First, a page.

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Work truck outlook 2021: NTEA

Jan. 20, 2021
The rebound from the COVID-19 shutdown has CV markets returning to pre-pandemic trends, but there's still a lot of catching to do to match 2019's record levels.

The impact of the COVID-19 pandemic on the economy and commercial vehicle equipment demand was sudden and extreme. And while the late-2020 rebound was welcomed, it could be a “fairly long slog back” to 2019 levels for the CV markets, explained Steve Latin-Kasper, NTEA senior director of market data and research.

In an online presentation Jan. 12, “Understanding work truck industry 2021 market dynamics,” Latin-Kasper opened with a chart that showed a year-over-year drop in US GDP of more than 30% in the second quarter of 2020, followed by corresponding rebound in Q3, and he called the anomalous fall and rise “the graphic representation of what a pandemic looks like.”

“We have not seen a downturn to the extent that we saw in the second quarter of 2020 since the 1930s. And we have never seen an upturn to the extent that we saw in the third quarter as we bounced back from it,” Latin-Kasper said. “The run up to World War II, when the military-industrial complex turned the manufacturing sector back on after 10 years of depression, didn't even reach quarterly highs as large as we saw in the third quarter of this year.”

Indeed, the broader economy is getting back to “something that looks almost normal,” in macroeconomic terms. However, Latin-Kasper cautioned against the possibility of a “double-dip” recession, pointing to still-troubling employment data, tied to COVID-19 infection rates and business shutdowns.

“So we have a ways to go before we climb our way back out of this. And as of right now, it's looking like we'll be well into February or March before we will be able to say that in economic terms,” he said. “From a public health perspective, normal is going to take even longer than that to get back to—depending on how fast we can ramp up delivery of the vaccines.”

For the work truck industry, Latin-Kasper put the pandemic price tag at $30 billion in 2020, with OEMs absorbing two-thirds of the hit. Looking forward, the forecast calls for a market rebound of about 10% year-over-year in terms of unit sales, translating to a 12% bounce in revenue, totaling $141 billion compared to $126 billion in 2020. However, 2021 will still trail 2019’s $156 billion revenue total by about 10%.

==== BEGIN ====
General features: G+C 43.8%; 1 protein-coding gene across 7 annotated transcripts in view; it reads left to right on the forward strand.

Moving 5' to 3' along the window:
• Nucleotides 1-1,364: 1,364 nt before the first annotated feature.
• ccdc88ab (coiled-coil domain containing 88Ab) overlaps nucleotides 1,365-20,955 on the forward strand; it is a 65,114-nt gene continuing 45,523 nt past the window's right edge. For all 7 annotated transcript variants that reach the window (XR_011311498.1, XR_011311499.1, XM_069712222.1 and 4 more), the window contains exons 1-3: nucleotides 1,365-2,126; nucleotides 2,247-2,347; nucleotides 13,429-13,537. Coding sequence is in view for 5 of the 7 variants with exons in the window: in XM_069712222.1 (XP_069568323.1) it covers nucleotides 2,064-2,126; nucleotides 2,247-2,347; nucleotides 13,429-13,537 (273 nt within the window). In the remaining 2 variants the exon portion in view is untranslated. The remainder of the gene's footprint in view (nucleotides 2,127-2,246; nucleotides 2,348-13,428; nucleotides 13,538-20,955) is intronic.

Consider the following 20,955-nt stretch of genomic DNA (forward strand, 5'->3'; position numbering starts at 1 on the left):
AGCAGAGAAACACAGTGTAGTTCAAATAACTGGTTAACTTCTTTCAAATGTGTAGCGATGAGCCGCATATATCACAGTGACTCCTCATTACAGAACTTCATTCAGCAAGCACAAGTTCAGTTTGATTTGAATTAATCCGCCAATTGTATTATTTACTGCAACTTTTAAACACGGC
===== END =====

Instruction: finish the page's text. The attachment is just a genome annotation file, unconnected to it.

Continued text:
Chassis, trailers

US/Mexico shipments of light- and medium-duty box-off chassis, which had steadily increased since 2010 to nearly 33,000 units per month, fell to about 25,000 units per month at the low point in 2020 before turning around slightly in Q3.

“Clearly on our way back up, we expect the fourth quarter [2020] for commercial truck sales to be much better than it was in the third,” Latin-Kasper said. “That growth rate may decelerate a bit in the first quarter [of 2021]. There are some supply chain issues; we'll see how that goes.”

He pointed to recent shortages of the computer chips used in cars and trucks as a Q1 problem that “should be temporary.”

Box-off chassis shipments of Class 8 trucks and tractors fared even worse in 2020, with monthly totals falling from about 26,000 units in 2019 to about 15,000 units in the third quarter of 2020, down more than 40%.

“We expect to see the trough occur in the next month or two in terms of year-to-year percent change,” Latin-Kasper said. “And the climb back in Class 8 will likely be faster at a higher rate of growth than in the Class 2-7 segments of the market.”

The NTEA analysis also compared shipments to sales. Latin-Kasper noted that the light- and medium-duty chart for this comparison featured Classes 2-5, with Class 6 pushed into the heavy-duty chart.

“The economic dynamics that are influencing sales and shipments activity in the commercial trucking industry right now are having much more of an impact on Classes 2-5,” he said. “And the primary reason for that is basically three words: last mile delivery.”

Indeed, sales outpaced shipments through 2018 before flipping in 2019. Beginning in the spring of 2020, the lines crossed again as sales recovered but shipments plummeted early in the pandemic before leveling off through the summer and then growing in the fall.

For heavy-duty trucks, sales and shipments tracked much more closely in the 2018-2019 period, although shipments did lag sales at a somewhat great rate during 2020.

Commercial van sales also took a tumble in 2020, although the year-over-year comparison was somewhat skewed by a massive van order from Amazon in early 2019 that drove a spike in the sales count through October. After hitting bottom at the end of Q1, van sales soon were “back on trend”. Similarly, van shipments likewise fell to almost 0 units in April 2020 due to the pandemic, but quickly recovered, according to the NTEA data.

“In fact, the current trend is moving faster than it was through 2019,” Latin-Kasper said. “So we're looking for good things to continue happening in the commercial van segment of the industry.”

For trailer production, the NTEA analysis showed a steep decline in production that began in 2019 and rapidly accelerated through 2020, mirroring the freight shipments curve from American Trucking Associations data.